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Ancient Carthage (// KAR-thij, Phoenician/Punic: 𐤒𐤓𐤕𐤟𐤇𐤃𐤔𐤕) was an ancient Semitic civilization centered in North Africa. Initially a settlement in present-day Tunisia, it later became a city-state and then an empire. Founded by the Phoenicians in the ninth century BC, Carthage reached its height in the fourth century BC as one of the largest metropolises in the world. It was the centre of the Carthaginian Empire, a major power led by Punic people who dominated the ancient western and central Mediterranean Sea. Following the Punic Wars, Carthage was destroyed by the Romans in 146 BC, who later rebuilt the city lavishly.
|c. 814 BC – 146 BC|
Sign of Tanit,
the cultic or state insignia
|Common languages||Punic, Phoenician, Berber, Numidian, Iberian, Ancient Greek|
|Government||Monarchy until c. 480 BC, republic led by Shophets thereafter|
• Founded by Phoenician settlers
|c. 814 BC|
• Independence from Tyre
|c. 650 BC|
|3,700,000–4,300,000 (entire empire)|
Part of a series on the
|History of Tunisia|
|Africa portal • History portal|
Part of a series on the
|History of Algeria|
Regency of Algiers (16th–19th centuries)
French Algeria (19th–20th centuries)
Algerian War (1954–1962)
Carthage was settled around 814 BC by colonists from Tyre, a leading Phoenician city-state located in present-day Lebanon. In the seventh century BC, following Phoenicia's conquest by the Neo-Assyrian Empire, Carthage became independent, gradually expanding its economic and political hegemony across the western Mediterranean. By 300 BC, through its vast patchwork of colonies, vassals, and satellite states, held together by its naval dominance of the western and central Mediterranean Sea, Carthage controlled the largest territory in the region, including the coast of north-west Africa, southern and eastern Iberia and the islands of Sicily, Sardinia, Corsica, Malta, and the Balearic archipelago. Tripoli remained autonomous under the authority of local Libyo-Phoenicians who paid nominal tribute.
Among the ancient world's largest and richest cities, Carthage's strategic location provided access to abundant fertile land and major maritime trade routes. Its extensive mercantile network reached as far as west Asia, west Africa and northern Europe, providing an array of commodities from all over the ancient world, in addition to lucrative exports of agricultural products and manufactured goods. This commercial empire was secured by one of the largest and most powerful navies in the ancient Mediterranean, and an army composed heavily of foreign mercenaries and auxiliaries, particularly Iberians, Balearics, Gauls, Britons, Sicilians, Italians, Greeks, Numidians, and Libyans.
As the dominant power of the western Mediterranean, Carthage inevitably came into conflict with many neighbours and rivals, from the indigenous Berbers of North Africa to the nascent Roman Republic. Following centuries of conflict with the Sicilian Greeks, its growing competition with Rome culminated in the Punic Wars (264–146 BC), which saw some of the largest and most sophisticated battles in antiquity. Carthage narrowly avoided destruction after the Second Punic War, and was destroyed by the Romans in 146 BC after the third and final Punic War. The Romans later founded a new city in its place. All remnants of Carthaginian civilization came under Roman rule by the first century AD, and Rome subsequently became the dominant Mediterranean power, paving the way for its rise as a major empire.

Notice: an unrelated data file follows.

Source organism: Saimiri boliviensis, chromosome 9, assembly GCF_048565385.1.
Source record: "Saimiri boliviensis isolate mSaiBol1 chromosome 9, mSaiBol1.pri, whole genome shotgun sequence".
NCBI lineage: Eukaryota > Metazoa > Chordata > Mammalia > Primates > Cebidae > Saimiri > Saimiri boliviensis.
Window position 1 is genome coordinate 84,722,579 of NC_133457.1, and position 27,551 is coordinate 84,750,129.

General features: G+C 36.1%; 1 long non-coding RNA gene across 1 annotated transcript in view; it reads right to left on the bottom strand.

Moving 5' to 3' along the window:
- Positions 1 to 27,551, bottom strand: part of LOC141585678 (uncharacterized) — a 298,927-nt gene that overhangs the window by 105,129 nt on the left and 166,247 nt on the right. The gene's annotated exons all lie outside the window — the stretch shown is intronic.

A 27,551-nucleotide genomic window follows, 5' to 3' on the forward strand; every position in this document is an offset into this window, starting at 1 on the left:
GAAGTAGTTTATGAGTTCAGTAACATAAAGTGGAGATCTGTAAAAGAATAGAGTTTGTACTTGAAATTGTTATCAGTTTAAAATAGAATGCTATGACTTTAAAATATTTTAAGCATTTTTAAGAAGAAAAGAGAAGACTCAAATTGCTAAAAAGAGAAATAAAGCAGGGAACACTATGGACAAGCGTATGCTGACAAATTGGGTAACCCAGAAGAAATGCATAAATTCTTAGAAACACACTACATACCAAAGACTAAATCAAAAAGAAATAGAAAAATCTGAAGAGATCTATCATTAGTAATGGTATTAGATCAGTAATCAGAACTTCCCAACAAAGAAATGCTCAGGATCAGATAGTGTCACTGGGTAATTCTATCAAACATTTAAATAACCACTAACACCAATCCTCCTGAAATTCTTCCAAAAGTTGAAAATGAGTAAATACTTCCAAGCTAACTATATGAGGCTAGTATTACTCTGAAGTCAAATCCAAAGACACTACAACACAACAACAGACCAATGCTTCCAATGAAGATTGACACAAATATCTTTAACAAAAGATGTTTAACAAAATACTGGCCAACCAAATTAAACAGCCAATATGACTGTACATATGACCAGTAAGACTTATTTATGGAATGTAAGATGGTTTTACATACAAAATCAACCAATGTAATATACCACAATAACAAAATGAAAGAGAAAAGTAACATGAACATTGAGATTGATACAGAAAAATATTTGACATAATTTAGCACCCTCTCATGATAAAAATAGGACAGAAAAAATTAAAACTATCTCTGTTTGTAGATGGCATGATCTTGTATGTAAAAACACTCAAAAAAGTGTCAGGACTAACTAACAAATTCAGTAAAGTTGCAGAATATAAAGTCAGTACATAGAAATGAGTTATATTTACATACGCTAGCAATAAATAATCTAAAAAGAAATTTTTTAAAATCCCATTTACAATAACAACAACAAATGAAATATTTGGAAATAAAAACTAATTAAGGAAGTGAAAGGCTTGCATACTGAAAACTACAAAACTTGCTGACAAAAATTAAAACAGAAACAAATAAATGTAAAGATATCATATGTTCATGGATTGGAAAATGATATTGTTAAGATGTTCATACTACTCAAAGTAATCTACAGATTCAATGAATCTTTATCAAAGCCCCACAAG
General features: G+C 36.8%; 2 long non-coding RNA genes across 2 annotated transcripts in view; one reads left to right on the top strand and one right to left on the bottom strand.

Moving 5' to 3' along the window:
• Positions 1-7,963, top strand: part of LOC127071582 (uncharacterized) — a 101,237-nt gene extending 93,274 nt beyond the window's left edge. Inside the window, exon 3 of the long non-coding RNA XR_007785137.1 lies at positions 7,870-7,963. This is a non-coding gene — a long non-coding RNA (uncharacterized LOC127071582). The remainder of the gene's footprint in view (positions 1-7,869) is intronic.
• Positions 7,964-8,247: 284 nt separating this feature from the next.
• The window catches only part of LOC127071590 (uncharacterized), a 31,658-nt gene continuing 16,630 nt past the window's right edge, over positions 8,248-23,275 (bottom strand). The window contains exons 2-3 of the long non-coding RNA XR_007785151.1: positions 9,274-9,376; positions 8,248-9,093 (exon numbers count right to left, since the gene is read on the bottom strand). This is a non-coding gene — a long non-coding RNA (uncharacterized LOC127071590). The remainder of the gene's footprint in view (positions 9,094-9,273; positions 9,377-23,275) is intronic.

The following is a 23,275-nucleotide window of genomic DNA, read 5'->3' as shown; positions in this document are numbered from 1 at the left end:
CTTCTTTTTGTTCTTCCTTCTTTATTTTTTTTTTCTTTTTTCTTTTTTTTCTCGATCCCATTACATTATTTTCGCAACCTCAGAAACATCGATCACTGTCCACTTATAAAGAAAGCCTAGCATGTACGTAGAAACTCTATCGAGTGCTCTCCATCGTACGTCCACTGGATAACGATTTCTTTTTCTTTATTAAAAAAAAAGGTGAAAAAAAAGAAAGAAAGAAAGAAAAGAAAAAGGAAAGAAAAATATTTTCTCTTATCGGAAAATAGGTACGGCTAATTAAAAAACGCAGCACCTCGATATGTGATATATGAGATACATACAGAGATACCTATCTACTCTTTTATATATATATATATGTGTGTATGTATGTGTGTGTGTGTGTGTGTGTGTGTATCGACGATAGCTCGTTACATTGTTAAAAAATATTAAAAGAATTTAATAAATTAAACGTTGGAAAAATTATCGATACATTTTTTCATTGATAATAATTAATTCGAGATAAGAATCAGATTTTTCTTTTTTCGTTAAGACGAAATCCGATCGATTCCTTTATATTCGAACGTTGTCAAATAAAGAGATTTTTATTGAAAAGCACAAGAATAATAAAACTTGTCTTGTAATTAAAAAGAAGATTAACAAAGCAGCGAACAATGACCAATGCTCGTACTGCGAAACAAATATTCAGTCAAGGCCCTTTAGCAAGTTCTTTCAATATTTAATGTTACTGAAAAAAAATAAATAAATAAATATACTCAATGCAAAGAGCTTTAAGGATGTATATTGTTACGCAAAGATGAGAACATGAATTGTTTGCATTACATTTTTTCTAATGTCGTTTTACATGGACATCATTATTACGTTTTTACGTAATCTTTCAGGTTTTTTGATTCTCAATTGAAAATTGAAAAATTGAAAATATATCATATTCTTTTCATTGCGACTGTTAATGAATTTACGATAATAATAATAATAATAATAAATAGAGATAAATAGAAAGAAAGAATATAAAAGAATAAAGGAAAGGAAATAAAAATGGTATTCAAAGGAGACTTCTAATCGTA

In spite of the cosmopolitan character of its empire, Carthage's culture and identity remained rooted in its Phoenician-Canaanite heritage, albeit a localised variety known as Punic. Like other Phoenician people, its society was urban, commercial, and oriented towards seafaring and trade; this is reflected in part by its more famous innovations, including serial production, uncolored glass, the threshing board, and the cothon harbor. Carthaginians were renowned for their commercial prowess, ambitious explorations, and unique system of government, which combined elements of democracy, oligarchy, and republicanism, including modern examples of checks and balances.
Despite having been one of the most influential civilizations of antiquity, Carthage is mostly remembered for its long and bitter conflict with Rome, which threatened the rise of the Roman Republic and almost changed the course of Western civilization. Due to the destruction of virtually all Carthaginian texts after the Third Punic War, much of what is known about its civilization comes from Roman and Greek sources, many of whom wrote during or after the Punic Wars, and to varying degrees were shaped by the hostilities. Popular and scholarly attitudes towards Carthage historically reflected the prevailing Greco-Roman view, though archaeological research since the late 19th century has helped shed more light and nuance on Carthaginian civilization.